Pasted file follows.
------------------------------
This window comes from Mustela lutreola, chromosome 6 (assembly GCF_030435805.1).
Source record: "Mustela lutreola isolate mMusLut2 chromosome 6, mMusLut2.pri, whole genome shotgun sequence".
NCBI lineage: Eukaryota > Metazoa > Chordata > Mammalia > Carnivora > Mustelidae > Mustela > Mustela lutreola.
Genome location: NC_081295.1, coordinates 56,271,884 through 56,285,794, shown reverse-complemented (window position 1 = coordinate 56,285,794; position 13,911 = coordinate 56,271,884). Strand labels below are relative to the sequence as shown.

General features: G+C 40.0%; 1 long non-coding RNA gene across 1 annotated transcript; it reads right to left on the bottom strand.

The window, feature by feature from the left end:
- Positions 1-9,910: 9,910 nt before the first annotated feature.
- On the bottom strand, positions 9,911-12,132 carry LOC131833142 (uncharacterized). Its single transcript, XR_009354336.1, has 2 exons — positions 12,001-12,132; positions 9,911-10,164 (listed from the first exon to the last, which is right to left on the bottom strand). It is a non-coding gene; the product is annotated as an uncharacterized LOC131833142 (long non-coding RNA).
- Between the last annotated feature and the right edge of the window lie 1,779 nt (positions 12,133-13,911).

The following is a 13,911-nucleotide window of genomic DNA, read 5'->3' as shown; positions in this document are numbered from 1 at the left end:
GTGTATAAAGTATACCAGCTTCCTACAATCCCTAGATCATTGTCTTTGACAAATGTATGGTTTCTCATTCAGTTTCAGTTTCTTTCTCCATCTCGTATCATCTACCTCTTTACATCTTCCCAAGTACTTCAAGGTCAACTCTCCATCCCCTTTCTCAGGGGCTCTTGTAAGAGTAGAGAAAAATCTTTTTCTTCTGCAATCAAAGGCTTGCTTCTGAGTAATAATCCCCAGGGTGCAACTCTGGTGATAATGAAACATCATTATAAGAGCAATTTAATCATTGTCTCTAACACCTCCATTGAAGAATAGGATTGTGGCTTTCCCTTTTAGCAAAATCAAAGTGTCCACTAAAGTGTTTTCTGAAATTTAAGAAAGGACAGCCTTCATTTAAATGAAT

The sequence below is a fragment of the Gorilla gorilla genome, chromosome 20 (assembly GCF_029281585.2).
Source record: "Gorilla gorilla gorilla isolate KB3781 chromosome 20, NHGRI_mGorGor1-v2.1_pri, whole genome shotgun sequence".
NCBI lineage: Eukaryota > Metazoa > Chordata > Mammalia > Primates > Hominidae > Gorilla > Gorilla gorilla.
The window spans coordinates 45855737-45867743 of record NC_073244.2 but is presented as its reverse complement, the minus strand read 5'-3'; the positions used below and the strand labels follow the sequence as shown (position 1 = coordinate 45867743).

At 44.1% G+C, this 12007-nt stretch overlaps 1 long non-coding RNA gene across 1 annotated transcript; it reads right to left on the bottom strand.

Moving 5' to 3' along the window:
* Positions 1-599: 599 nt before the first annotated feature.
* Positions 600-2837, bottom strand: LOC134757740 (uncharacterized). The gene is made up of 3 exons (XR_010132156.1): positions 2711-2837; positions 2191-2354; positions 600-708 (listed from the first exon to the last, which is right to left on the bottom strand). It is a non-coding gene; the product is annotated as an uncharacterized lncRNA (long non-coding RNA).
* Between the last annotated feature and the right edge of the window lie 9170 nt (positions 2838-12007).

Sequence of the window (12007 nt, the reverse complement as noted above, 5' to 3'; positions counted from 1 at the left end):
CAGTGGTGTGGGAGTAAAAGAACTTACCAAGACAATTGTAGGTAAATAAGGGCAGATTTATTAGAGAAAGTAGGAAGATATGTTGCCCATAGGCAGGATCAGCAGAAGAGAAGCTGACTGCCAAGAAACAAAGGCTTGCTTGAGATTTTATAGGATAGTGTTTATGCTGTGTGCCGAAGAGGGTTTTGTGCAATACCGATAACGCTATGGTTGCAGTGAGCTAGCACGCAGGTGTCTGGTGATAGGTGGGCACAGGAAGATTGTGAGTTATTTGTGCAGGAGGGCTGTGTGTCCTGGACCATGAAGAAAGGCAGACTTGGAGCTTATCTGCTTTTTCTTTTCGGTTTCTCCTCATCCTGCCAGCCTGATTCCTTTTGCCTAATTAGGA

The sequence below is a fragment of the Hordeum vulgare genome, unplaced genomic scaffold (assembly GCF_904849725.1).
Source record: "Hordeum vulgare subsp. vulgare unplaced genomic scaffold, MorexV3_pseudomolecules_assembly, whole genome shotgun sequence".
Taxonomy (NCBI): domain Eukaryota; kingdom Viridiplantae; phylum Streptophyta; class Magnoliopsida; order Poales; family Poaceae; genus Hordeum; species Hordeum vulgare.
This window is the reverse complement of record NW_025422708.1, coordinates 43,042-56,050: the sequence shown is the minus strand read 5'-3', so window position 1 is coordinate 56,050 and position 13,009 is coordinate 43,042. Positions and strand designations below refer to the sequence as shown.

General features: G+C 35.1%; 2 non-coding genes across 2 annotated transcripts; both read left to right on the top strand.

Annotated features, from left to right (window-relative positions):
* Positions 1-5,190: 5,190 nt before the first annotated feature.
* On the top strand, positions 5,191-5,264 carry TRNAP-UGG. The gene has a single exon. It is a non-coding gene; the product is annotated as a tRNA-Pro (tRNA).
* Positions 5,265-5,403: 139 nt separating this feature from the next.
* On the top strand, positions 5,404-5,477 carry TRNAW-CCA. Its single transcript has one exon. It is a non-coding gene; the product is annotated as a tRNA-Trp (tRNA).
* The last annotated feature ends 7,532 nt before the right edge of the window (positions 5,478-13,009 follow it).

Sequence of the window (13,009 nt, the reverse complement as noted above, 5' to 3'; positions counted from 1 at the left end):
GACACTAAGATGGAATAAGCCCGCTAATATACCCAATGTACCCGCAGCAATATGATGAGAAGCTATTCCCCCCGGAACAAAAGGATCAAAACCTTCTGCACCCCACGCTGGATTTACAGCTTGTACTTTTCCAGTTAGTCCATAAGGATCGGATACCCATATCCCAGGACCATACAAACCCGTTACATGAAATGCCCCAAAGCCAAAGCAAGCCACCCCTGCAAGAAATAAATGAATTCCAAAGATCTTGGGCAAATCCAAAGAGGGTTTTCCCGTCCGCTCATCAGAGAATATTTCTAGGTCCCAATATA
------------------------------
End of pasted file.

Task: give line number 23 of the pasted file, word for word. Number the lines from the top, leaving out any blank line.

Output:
The sequence below is a fragment of the Hordeum vulgare genome, unplaced genomic scaffold (assembly GCF_904849725.1).